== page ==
Now, there are people who witness all these things and receive all these things from God and yet do not respond like Longinus. They do not respond by being converted. They do not respond by putting aside what would be easiest to just keep doing and then doing what makes sense in the light of what they’ve seen instead.
But that’s not what a Christian does or is. A Christian is someone who sees all these good things and receives all these good things and then responds with conversion. And what does it mean to convert? It means changing direction, to turn around altogether. You don’t have to have some big feeling to convert. You don’t have to have what some might call a “spiritual experience” to convert. You just have to start heading in another direction.
Becoming a Christian means having a sense that things will never be the same. When you see Who Jesus Christ is and receive what He is doing, you change. You start doing something new, something aligned with what has been revealed to you.
But don’t think that, if you’ve been a Christian your whole life, this doesn’t apply to you. Don’t think that conversion is only for the new Christian. Conversion is for everyone. Why? Because we get stuck in ruts. Because we progress only so far in the faith and then stop. Because we hold on to what we learned as kids and then never mature our faith as adults. Because we have sin that needs repenting of.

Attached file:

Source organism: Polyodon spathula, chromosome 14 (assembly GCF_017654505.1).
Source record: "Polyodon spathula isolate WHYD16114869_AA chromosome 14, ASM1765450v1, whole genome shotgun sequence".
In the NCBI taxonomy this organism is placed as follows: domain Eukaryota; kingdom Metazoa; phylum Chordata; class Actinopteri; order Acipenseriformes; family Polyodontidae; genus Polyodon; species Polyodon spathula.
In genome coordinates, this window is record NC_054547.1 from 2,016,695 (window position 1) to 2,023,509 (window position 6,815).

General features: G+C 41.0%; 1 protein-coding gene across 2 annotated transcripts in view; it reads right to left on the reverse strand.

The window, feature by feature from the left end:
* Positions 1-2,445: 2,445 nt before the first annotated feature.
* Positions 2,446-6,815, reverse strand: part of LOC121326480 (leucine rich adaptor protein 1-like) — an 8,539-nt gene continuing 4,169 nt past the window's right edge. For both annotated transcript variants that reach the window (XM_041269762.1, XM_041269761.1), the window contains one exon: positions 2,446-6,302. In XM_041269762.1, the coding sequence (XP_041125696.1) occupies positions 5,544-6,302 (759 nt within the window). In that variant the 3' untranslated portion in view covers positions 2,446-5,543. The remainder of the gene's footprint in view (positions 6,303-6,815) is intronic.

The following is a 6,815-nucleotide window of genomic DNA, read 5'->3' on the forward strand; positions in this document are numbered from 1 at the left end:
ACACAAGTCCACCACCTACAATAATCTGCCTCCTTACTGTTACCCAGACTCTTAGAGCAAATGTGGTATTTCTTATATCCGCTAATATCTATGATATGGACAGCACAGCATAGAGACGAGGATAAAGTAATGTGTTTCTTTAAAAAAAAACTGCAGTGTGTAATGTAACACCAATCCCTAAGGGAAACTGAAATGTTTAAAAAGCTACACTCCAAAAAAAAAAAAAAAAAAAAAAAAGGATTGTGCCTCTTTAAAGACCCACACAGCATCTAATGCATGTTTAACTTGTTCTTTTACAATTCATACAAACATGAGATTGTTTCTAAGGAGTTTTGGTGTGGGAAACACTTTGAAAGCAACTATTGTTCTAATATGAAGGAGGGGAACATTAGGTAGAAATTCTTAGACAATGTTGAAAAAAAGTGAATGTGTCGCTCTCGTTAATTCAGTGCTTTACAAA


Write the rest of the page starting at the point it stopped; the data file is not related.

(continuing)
Conversion doesn’t happen only at the beginning of Christian life. It’s something we keep doing. It defines what it means to be Christians. When did I convert? Constantly! I’m still converting. We’re all converts. We’re all converting. This is what Christianity is—the faith of conversion.
And we convert from our hearts, because God has touched our hearts. That does not mean that we’re looking for particular emotions. You don’t have to get all sentimental about God to be a real Christian, to convert. But you do have to make an inner decision and commitment that you’re going to follow Jesus Christ from now on, that you’re going to sacrifice, that you’re going to keep finding new ways to become more like Him.
So be like Longinus. See Who Jesus is and what He is doing. And then convert. And keep converting.
To the crucified and risen Jesus Christ be all glory, honor and worship, with His Father and the Holy Spirit, now and ever, and unto ages of ages. Amen.